“The results of the midterm forecasting model indicate that while Democrats have a real chance to buck the normal pattern of midterm elections and gain seats in the House of Representatives, they are unlikely to pick up the 17 seats that they would need to regain control of the chamber. That outcome would require a wave election like 2006 or 2010. But the 2014 midterm election is unlikely to be a wave election. It is much more likely to be a status quo election for the House of Representatives with one party or the other making a small gain and Republicans holding onto their majority.”
“Barring the emergence of a major national issue that results in a substantial advantage for one party or the other on the generic ballot, the seat swing in the 2014 House elections is likely to be fairly small. Nevertheless, the pattern of out-party gains in midterm elections is strong enough that, like Newt Gingrich in 1998, John Boehner may find his speakership in jeopardy if Democrats make even modest gains in the House elections.”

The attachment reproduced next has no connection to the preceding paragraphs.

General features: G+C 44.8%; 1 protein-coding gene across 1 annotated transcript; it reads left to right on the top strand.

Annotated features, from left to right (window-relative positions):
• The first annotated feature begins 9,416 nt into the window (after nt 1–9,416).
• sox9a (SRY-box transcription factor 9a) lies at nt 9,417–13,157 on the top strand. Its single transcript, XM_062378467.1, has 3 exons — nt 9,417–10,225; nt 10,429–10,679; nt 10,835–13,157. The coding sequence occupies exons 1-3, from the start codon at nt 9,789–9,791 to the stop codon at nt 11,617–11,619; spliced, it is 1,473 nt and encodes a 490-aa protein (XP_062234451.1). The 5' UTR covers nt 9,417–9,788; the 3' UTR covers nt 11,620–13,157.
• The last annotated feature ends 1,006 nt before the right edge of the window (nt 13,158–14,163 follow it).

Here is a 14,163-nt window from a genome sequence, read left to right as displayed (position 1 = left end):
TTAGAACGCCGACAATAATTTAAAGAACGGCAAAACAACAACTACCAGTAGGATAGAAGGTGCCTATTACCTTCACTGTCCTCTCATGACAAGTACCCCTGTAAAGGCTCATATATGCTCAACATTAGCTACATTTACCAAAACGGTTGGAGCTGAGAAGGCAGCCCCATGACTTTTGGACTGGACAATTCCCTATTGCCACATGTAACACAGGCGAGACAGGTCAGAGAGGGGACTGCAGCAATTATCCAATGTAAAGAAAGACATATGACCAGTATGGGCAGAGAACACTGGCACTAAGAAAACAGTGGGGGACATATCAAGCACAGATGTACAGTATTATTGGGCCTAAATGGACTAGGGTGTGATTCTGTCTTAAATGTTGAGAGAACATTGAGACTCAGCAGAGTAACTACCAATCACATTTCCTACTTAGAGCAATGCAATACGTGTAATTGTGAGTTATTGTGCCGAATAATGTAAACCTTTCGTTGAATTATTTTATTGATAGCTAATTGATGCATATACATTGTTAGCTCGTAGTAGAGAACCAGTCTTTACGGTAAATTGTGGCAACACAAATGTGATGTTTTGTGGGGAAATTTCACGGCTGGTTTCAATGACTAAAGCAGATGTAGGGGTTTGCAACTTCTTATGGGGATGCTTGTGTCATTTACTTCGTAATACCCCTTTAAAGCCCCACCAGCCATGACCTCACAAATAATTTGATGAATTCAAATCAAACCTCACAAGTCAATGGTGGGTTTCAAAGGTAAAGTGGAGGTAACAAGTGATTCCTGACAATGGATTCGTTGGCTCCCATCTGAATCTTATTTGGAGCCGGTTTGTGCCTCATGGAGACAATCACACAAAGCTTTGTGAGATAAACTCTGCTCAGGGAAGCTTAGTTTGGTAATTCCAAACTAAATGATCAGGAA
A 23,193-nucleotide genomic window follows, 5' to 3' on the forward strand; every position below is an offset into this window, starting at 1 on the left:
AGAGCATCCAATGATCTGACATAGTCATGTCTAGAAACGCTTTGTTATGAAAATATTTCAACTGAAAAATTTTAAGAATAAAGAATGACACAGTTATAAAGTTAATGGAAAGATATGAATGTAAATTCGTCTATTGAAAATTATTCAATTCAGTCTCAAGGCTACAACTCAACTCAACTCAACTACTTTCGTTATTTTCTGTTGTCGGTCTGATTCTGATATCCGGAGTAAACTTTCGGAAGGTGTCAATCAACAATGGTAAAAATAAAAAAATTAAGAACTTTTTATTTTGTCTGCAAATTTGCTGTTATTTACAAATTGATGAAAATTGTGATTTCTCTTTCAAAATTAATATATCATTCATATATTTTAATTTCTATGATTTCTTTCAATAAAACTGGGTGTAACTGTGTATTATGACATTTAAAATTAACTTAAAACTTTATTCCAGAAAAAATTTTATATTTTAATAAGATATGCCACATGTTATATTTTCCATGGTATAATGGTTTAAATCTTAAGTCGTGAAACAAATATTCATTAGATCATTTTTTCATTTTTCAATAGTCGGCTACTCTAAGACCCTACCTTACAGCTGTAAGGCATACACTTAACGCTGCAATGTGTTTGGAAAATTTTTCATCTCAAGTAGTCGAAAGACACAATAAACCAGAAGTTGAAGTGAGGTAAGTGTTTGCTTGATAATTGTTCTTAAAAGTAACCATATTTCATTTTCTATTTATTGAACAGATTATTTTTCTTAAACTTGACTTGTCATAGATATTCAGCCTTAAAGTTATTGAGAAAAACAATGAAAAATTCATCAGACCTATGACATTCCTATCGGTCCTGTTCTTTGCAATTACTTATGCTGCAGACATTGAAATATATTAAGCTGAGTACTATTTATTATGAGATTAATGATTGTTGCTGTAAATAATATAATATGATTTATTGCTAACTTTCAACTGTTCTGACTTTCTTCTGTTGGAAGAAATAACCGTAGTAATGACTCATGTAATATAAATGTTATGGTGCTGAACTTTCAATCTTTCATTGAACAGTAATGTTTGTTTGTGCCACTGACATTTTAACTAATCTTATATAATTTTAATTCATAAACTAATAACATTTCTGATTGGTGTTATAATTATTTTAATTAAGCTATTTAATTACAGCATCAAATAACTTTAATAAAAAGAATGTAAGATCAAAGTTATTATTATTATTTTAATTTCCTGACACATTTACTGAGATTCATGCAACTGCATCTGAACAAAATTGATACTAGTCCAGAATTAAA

There’s an interesting article over at the VCOP that dovetails with this one; as I read this, I’m of two minds when it comes to predictions like this: (1)anything can happen in the world of American politics; a scandal could come along, a foreign policy crisis could erupt, anything could come along to completely upset the predictions above, and (2)it makes GOTV efforts that much more critical; unlike in presidential years, where turnout is a lot bigger, mid-term and off-year elections are often decided on turnout and whichever party can garner their supporters to the polls in greater numbers should have an advantage.